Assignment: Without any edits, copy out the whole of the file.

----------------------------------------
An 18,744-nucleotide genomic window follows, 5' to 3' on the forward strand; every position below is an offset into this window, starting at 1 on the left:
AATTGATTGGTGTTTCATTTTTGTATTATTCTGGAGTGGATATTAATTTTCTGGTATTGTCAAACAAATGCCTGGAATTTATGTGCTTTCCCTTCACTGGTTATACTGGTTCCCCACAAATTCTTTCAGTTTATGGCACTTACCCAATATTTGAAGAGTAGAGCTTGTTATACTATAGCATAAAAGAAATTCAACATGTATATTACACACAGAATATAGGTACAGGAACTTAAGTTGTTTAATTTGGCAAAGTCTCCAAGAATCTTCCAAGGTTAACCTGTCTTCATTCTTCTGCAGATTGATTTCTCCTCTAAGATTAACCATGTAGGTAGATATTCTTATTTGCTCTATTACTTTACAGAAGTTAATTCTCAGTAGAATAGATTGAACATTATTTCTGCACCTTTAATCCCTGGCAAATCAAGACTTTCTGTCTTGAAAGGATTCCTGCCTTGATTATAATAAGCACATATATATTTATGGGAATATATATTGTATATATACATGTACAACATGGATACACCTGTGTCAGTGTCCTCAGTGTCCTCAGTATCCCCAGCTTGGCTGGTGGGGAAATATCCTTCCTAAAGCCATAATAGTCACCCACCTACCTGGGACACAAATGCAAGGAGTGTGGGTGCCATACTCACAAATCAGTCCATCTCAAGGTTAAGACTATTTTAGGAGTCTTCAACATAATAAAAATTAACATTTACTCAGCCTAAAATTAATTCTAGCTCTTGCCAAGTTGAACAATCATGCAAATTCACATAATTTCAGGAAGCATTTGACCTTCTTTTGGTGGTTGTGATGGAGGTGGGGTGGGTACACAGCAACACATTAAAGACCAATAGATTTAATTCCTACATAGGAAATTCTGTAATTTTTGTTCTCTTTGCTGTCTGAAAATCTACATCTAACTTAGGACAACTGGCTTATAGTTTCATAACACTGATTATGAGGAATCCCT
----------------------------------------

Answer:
An 18,744-nucleotide genomic window follows, 5' to 3' on the forward strand; every position below is an offset into this window, starting at 1 on the left:
AATTGATTGGTGTTTCATTTTTGTATTATTCTGGAGTGGATATTAATTTTCTGGTATTGTCAAACAAATGCCTGGAATTTATGTGCTTTCCCTTCACTGGTTATACTGGTTCCCCACAAATTCTTTCAGTTTATGGCACTTACCCAATATTTGAAGAGTAGAGCTTGTTATACTATAGCATAAAAGAAATTCAACATGTATATTACACACAGAATATAGGTACAGGAACTTAAGTTGTTTAATTTGGCAAAGTCTCCAAGAATCTTCCAAGGTTAACCTGTCTTCATTCTTCTGCAGATTGATTTCTCCTCTAAGATTAACCATGTAGGTAGATATTCTTATTTGCTCTATTACTTTACAGAAGTTAATTCTCAGTAGAATAGATTGAACATTATTTCTGCACCTTTAATCCCTGGCAAATCAAGACTTTCTGTCTTGAAAGGATTCCTGCCTTGATTATAATAAGCACATATATATTTATGGGAATATATATTGTATATATACATGTACAACATGGATACACCTGTGTCAGTGTCCTCAGTGTCCTCAGTATCCCCAGCTTGGCTGGTGGGGAAATATCCTTCCTAAAGCCATAATAGTCACCCACCTACCTGGGACACAAATGCAAGGAGTGTGGGTGCCATACTCACAAATCAGTCCATCTCAAGGTTAAGACTATTTTAGGAGTCTTCAACATAATAAAAATTAACATTTACTCAGCCTAAAATTAATTCTAGCTCTTGCCAAGTTGAACAATCATGCAAATTCACATAATTTCAGGAAGCATTTGACCTTCTTTTGGTGGTTGTGATGGAGGTGGGGTGGGTACACAGCAACACATTAAAGACCAATAGATTTAATTCCTACATAGGAAATTCTGTAATTTTTGTTCTCTTTGCTGTCTGAAAATCTACATCTAACTTAGGACAACTGGCTTATAGTTTCATAACACTGATTATGAGGAATCCCT